Ask the Dentist: What is plaque? What is tartar? What's the difference?

Dental plaque? What is tartar? What’s the difference?

Dental plaque? What is tartar? What’s the difference?

What’s the difference between dental plaque and tartar? What is the definition of plaque? What causes plaque? Is it related to gingivitis? A lot of people think they are the same thing, but there are very important differences that we’ll explain in this article that will help to distinguish the two and why regular daily oral hygiene and dental visits are so important to have good oral health.

Quick Summary of Dental Plaque

Features of Dental Plaque
Plaque is a soft mixture of food, saliva and bacteria and can brushed off
Tartar is the hard version of plaque that is stuck to the tooth and can’t be brushed off
Both plaque and tartar contain bacteria the gums to bleed and swell up )
Tartar can cause permanent damage to the gums and bones
You can use a toothbrush and floss to remove plaque but you can’t remove tartar without a dental clean at the dentist

Definition of Plaque: What is dental plaque on teeth? What is plaque?

Dental Plaque

Dental Plaque

Plaque is the soft sticky residue that builds up on your teeth or gumlines or in between the teeth. It contains food particles and MILLIONS of bacteria. Every time you eat food, you’re not only feeding your stomach, but you’re also feeding the many different colonies of bacteria inside your mouth which can cause tooth decay or gum disease. Inside the mouth there are good bacteria and bad bacteria, but the bad bacteria thrive the most from foods which contain carbohydrates or sugars. After feeding on the sugar and carbohydrates, some of the bacteria produce acids which erode and eat away at our teeth causing tooth decay. This then leads on to the teeth requiring dental fillings.

How do I remove dental plaque from my teeth?

When we brush our teeth, we are wanting to brush and floss the plaque off the following areas:

  • the tooth

  • the gumline

  • the gaps between the teeth

Read our articles on Techniques on How to Brush or Tips on How to Floss.

I brush and floss and still get plaque? Why?

Sometimes it may to do with your diet and habits. Do you drink water after your meals? It’s actually a very helpful way to get rid of plaque and also stains. Anything that can stain and dirty a white ceramic plate will stain and dirty your teeth. When you do brush, do you actually brush into the gumlines properly and gently?? Do you floss into the gumlines properly and gently?

Excessive plaque? What happens when we don’t floss or brush the plaque off?

Plaque build up and gingivitis causes bleeding and swelling

Plaque build up and gingivitis causes bleeding and swelling

  • Bad breath! Plaque is a mixture of bacteria, saliva and food. That food have been from this morning, yesterday, and in very bad cases several weeks or months ago! Leaving a sandwich in your bag for a few days already stinks. Why would you do that to your mouth! Read our article on Bad Breath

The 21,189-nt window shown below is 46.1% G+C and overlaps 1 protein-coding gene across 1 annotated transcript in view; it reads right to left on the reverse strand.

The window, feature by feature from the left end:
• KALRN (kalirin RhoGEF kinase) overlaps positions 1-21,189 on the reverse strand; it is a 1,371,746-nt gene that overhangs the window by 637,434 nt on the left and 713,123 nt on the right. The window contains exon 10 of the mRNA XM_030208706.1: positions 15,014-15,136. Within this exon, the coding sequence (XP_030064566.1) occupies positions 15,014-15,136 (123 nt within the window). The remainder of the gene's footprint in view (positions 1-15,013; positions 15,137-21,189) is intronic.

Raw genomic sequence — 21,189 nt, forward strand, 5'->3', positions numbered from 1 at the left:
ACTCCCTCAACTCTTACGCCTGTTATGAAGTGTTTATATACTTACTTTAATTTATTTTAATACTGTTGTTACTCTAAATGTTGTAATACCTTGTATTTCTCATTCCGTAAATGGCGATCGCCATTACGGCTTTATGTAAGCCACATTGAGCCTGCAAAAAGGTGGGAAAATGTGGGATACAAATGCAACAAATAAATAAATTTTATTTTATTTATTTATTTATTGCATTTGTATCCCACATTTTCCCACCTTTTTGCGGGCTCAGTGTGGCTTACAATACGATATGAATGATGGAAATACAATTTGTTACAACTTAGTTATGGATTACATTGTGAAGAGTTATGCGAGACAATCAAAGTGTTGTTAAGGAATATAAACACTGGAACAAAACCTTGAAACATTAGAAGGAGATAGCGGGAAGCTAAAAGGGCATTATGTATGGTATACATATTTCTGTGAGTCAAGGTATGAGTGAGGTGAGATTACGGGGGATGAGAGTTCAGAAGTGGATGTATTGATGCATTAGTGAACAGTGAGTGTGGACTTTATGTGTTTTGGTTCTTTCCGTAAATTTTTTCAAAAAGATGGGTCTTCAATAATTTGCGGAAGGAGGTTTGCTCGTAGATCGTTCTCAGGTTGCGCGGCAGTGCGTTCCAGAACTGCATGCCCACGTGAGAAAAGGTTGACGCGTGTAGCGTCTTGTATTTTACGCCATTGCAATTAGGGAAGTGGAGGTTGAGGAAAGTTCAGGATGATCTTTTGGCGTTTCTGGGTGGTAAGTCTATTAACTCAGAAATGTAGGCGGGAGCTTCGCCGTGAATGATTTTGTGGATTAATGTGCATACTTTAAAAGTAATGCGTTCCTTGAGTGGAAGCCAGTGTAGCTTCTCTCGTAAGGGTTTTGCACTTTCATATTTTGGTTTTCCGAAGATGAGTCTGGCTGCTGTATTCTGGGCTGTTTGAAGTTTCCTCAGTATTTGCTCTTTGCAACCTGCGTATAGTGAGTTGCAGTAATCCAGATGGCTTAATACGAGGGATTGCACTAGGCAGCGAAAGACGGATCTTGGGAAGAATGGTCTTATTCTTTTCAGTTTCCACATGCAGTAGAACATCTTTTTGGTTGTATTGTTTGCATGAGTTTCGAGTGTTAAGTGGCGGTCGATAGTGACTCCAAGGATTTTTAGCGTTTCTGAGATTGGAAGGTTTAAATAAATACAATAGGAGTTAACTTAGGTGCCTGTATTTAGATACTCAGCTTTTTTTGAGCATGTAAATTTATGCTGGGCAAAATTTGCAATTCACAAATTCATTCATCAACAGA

• The plaque contains and attracts germs because its a source of food. This will then cause an inflammation process and bleeding gums called GINGIVITIS

  • Over the course of several weeks and even months, the plaque accumulates and builds up to form into a hard rocky substance called tartar. Read the next section to find out more about tartar

What is tartar?

Simply put, tartar (also known as dental calculus) is the hard version of plaque that is STUCK to the surfaces of the tooth and along the gumline. If plaque forms and is not properly brushed away or flossed away, it slowly calcifies and sticks itself to the gumline and tooth. I often describe plaque to be like soft mushy cement that is soft and can be cleaned off the teeth and gumline, but once it turns its tartar, its essentially a hard cement that’s stuck on the teeth and can only be removed by have a dental clean.  

Continued plaque build up eventually leads to the formation of tartar which can cause gum disease and the permanent damage of the gums and bones surrounding a tooth

Continued plaque build up eventually leads to the formation of tartar which can cause gum disease and the permanent damage of the gums and bones surrounding a tooth

Why is it important to have dental cleans to remove tartar?

Please note, you can’t brush tartar off your teeth because its stuck to the teeth. Sometimes it’s been on your teeth for so long that when a little bit of tartar chips or break off from the tooth, you can even think that it was your tooth that chipped.

When you realise and see that you have tartar, its PARAMOUNT to book yourself in for a dental clean.

Like we’ve mentioned previously plaque and tartar ALWAYS contains and attracts bacteria because its food for the bad bacteria inside our mouths. The more tartar builds up, the more bacteria there is and the more likely the gums become infected, swollen, bleed. If the plaque and tartar aren’t cleaned off from the teeth and gumline, it will eventually cause gum disease. This means that the gums and bones erode and shrink down from the tooth and the damage to the gums and bones are permanent.

What we have discovered is that a lot of patients have tartar build up withing a few months, and that is why we recommend having regular dental check up and cleans every 6 months, so you don’t run the risk of any long term damage to your gums and teeth. That is why we provide No Gap Dental Check up and Cleans so that it is affordable and easy for our patients to visit the dentist for regular dental care.

Are you looking for modern and gentle dentist who will look after you and your family? Then welcome to Capstone Dental - we are within minutes from Toongabbie Dentist, Prospect Dentist, Blacktown Dentist, Lalor Park Dentist, Baulkham Hills Dentist, Girraween Dentist, Kings Langley Dentist, Bella Vista Dentist.


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